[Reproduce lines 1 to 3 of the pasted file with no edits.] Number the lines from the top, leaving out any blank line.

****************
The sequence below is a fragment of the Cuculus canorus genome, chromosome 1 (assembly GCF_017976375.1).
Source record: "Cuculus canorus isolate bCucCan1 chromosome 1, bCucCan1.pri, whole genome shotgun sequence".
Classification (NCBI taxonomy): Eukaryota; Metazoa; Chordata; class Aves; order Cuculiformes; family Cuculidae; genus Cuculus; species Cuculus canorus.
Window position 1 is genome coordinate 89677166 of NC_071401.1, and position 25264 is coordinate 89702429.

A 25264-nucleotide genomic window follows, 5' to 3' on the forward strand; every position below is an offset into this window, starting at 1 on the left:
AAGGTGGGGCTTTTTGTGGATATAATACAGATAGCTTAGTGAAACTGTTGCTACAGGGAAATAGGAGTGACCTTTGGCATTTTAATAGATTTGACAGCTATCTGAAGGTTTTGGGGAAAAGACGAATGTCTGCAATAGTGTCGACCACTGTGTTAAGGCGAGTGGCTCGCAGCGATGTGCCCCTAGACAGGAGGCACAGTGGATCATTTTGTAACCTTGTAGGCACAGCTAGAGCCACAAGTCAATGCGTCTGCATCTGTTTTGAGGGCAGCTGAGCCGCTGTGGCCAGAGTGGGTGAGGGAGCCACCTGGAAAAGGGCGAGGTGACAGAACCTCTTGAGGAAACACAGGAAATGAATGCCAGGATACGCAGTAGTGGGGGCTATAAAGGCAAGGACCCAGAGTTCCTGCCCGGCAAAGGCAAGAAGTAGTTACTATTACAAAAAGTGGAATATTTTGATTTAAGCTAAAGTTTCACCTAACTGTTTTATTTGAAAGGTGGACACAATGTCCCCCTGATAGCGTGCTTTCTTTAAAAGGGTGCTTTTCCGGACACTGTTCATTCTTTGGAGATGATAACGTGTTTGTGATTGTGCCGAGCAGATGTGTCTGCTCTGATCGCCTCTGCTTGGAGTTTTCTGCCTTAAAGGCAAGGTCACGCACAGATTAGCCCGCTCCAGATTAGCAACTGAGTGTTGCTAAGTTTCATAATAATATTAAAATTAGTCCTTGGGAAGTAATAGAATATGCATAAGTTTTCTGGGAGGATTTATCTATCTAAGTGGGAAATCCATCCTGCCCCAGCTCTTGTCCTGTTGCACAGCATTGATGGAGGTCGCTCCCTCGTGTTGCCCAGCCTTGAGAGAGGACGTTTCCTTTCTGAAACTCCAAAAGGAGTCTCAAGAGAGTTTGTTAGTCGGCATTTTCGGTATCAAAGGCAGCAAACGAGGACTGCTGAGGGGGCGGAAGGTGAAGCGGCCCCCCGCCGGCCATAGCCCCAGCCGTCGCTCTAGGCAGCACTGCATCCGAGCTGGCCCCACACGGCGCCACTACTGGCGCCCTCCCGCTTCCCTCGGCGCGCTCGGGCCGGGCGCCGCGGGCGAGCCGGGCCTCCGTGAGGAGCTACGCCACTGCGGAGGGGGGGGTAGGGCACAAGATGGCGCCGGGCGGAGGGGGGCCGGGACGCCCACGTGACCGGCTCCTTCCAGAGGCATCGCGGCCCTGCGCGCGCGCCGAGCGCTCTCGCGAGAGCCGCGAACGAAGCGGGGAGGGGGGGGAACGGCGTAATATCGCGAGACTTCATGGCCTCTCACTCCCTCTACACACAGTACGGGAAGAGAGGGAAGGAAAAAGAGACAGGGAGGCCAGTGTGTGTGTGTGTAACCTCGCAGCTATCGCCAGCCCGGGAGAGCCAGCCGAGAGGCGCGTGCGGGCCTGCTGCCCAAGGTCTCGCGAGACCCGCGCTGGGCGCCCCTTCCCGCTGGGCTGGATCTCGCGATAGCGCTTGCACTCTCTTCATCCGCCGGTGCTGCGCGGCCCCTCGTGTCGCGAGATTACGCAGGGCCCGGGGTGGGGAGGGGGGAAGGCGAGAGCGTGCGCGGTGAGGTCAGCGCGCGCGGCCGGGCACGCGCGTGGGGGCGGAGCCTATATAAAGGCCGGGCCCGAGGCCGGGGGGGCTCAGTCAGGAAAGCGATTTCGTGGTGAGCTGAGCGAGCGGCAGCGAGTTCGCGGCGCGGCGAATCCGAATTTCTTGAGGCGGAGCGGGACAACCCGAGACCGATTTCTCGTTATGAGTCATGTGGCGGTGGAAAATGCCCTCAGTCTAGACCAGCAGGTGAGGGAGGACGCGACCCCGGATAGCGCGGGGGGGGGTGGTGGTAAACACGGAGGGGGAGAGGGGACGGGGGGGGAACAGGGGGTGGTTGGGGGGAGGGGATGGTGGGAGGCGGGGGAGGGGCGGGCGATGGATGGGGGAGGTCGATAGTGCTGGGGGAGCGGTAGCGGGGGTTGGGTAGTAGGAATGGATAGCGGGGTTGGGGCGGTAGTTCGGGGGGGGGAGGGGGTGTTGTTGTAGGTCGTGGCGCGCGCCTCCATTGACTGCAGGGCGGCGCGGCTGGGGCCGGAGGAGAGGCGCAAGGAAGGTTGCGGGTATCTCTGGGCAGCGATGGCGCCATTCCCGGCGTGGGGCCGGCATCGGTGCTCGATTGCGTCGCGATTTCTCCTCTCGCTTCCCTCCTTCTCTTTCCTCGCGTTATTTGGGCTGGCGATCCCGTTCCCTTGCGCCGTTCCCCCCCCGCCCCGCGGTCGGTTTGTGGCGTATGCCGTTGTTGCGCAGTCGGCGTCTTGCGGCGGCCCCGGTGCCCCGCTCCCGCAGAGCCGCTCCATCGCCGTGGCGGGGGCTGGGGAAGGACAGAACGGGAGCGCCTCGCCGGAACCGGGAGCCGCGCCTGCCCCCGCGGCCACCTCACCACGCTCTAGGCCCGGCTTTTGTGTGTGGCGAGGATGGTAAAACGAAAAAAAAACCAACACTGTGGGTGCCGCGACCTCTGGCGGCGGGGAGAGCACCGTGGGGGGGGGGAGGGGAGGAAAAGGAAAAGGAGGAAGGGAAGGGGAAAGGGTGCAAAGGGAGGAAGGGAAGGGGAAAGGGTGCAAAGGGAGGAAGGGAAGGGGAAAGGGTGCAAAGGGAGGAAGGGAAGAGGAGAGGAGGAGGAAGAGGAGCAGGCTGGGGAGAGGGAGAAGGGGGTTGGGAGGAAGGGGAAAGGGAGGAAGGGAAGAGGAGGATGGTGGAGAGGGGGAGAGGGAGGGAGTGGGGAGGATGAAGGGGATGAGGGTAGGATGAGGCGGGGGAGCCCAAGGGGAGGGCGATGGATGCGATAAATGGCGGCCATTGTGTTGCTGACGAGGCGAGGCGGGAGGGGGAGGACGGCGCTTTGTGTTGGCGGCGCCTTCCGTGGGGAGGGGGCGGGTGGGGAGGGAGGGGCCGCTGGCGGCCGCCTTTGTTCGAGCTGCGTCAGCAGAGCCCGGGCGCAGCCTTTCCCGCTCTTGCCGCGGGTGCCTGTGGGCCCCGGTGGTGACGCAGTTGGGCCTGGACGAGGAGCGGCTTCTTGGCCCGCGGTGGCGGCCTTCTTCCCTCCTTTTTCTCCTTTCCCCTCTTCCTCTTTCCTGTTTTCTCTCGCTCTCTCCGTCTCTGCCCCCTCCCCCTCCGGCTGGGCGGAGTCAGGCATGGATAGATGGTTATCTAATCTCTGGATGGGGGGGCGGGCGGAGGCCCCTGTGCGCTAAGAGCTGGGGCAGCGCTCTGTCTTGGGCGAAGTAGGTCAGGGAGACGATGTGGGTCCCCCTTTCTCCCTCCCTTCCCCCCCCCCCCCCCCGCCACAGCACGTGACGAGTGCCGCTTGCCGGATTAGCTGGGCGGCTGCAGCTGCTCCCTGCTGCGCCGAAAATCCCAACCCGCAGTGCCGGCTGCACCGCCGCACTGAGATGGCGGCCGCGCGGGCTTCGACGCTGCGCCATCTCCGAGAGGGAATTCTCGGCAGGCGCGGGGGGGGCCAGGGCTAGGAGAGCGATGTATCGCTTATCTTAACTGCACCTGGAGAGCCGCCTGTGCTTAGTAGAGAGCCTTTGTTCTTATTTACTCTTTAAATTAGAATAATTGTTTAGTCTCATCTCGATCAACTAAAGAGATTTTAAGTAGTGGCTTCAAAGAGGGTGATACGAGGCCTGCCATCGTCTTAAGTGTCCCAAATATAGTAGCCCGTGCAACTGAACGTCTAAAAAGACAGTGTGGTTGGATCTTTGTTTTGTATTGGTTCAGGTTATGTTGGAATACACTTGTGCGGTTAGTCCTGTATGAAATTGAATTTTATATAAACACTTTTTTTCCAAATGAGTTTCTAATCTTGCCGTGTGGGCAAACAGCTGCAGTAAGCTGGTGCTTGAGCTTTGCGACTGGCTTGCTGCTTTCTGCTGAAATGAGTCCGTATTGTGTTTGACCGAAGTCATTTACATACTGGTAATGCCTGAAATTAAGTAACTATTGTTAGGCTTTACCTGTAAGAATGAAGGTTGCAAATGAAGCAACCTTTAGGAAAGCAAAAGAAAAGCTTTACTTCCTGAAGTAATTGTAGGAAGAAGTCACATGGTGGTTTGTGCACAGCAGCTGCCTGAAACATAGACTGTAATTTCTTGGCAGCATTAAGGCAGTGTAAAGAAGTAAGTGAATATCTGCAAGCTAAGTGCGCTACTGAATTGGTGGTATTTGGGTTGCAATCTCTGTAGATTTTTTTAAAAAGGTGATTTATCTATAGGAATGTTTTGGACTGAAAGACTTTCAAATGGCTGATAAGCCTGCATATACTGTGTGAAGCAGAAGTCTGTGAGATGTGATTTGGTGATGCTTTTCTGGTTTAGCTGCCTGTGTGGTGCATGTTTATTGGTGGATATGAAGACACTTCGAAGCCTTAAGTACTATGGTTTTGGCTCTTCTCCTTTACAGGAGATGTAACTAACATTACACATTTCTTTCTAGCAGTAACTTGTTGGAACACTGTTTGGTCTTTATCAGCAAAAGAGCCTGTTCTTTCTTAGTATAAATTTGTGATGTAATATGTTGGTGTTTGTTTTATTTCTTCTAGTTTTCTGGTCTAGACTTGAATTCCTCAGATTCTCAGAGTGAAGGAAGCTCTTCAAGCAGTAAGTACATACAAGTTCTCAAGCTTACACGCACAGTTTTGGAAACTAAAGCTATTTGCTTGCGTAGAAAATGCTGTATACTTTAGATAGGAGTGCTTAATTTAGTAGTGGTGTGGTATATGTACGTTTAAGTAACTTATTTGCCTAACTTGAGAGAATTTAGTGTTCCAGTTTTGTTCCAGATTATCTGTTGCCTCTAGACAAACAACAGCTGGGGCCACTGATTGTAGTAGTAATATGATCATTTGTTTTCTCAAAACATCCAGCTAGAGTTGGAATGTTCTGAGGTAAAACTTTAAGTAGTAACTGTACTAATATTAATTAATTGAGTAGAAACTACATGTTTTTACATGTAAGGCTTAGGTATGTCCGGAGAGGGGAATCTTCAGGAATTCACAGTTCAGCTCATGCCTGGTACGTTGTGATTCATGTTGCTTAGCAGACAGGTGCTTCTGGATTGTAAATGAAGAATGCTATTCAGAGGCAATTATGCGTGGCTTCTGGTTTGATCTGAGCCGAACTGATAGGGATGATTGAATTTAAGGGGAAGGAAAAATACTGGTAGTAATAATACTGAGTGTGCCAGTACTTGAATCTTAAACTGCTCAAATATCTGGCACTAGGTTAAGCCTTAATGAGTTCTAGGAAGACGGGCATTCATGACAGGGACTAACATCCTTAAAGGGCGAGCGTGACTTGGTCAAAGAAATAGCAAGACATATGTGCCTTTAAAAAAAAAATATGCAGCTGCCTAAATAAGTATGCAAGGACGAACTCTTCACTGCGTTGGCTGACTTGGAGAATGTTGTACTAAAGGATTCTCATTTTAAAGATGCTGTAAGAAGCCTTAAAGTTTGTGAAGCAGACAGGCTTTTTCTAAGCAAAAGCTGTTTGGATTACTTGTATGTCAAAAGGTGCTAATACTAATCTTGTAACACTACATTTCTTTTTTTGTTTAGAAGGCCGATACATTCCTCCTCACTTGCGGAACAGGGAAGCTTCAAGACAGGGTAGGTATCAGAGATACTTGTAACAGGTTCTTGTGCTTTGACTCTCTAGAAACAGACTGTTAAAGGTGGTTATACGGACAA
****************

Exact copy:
The sequence below is a fragment of the Cuculus canorus genome, chromosome 1 (assembly GCF_017976375.1).
Source record: "Cuculus canorus isolate bCucCan1 chromosome 1, bCucCan1.pri, whole genome shotgun sequence".
Classification (NCBI taxonomy): Eukaryota; Metazoa; Chordata; class Aves; order Cuculiformes; family Cuculidae; genus Cuculus; species Cuculus canorus.